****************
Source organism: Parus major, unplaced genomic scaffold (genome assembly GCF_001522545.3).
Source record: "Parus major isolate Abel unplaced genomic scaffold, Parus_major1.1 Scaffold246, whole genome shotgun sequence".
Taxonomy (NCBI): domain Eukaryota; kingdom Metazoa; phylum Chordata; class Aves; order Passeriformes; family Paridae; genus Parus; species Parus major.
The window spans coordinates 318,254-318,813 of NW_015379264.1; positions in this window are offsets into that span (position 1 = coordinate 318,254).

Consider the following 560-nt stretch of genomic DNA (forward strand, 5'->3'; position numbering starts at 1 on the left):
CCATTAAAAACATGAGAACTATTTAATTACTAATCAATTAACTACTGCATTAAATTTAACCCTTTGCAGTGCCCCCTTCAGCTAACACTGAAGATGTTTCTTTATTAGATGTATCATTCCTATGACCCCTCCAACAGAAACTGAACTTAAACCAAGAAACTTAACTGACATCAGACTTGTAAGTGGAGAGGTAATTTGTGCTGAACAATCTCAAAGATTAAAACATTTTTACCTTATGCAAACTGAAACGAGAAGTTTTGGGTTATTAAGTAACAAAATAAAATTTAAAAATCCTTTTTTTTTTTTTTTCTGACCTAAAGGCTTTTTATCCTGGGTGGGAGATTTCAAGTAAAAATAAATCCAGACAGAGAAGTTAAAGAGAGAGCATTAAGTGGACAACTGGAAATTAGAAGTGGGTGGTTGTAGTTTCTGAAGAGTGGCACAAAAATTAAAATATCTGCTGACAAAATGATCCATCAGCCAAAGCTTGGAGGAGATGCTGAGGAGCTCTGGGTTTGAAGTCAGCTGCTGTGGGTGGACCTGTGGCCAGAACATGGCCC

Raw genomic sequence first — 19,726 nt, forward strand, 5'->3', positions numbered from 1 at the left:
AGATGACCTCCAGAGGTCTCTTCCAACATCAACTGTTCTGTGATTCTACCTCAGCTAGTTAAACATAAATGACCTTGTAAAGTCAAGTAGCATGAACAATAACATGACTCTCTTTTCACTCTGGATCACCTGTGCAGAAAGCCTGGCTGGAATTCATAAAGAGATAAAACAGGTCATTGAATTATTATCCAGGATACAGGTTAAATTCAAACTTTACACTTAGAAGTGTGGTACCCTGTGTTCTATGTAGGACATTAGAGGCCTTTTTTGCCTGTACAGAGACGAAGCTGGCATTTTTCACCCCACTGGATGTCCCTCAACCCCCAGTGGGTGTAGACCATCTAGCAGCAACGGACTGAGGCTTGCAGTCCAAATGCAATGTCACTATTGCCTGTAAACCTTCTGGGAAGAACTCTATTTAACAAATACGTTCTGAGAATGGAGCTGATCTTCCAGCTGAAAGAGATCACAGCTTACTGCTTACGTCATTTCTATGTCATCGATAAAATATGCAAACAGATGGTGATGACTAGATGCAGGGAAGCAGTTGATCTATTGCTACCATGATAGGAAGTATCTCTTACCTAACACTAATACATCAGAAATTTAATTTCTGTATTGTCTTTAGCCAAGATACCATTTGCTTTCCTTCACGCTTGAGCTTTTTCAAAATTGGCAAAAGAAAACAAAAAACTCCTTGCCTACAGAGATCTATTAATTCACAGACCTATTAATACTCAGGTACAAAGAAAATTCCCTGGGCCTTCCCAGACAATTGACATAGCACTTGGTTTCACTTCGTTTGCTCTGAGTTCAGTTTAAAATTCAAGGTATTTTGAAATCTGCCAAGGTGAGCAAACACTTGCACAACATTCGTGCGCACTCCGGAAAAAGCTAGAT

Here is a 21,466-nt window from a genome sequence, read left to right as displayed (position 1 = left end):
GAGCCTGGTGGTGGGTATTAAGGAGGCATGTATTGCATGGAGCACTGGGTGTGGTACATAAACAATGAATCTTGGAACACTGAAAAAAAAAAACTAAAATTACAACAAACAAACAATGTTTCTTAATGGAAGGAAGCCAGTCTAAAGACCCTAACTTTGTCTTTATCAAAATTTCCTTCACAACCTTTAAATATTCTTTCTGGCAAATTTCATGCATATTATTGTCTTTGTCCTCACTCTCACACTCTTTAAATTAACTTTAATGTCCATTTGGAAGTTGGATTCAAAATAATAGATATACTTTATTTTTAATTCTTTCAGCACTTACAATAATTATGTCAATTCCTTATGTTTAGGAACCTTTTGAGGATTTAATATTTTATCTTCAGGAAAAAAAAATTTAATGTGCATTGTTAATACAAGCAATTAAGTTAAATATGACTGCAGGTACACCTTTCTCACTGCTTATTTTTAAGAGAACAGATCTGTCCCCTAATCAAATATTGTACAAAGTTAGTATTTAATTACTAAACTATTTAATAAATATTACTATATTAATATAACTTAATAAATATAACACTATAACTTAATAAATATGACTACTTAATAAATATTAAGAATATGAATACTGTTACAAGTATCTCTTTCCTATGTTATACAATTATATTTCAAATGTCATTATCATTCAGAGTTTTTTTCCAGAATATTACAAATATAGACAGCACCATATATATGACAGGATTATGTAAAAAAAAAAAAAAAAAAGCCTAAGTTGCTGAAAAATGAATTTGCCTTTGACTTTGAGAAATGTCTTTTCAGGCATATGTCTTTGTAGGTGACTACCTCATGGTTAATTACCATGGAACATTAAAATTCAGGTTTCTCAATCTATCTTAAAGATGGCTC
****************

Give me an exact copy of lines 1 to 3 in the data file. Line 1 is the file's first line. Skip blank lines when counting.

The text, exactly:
Source organism: Parus major, unplaced genomic scaffold (genome assembly GCF_001522545.3).
Source record: "Parus major isolate Abel unplaced genomic scaffold, Parus_major1.1 Scaffold246, whole genome shotgun sequence".
Taxonomy (NCBI): domain Eukaryota; kingdom Metazoa; phylum Chordata; class Aves; order Passeriformes; family Paridae; genus Parus; species Parus major.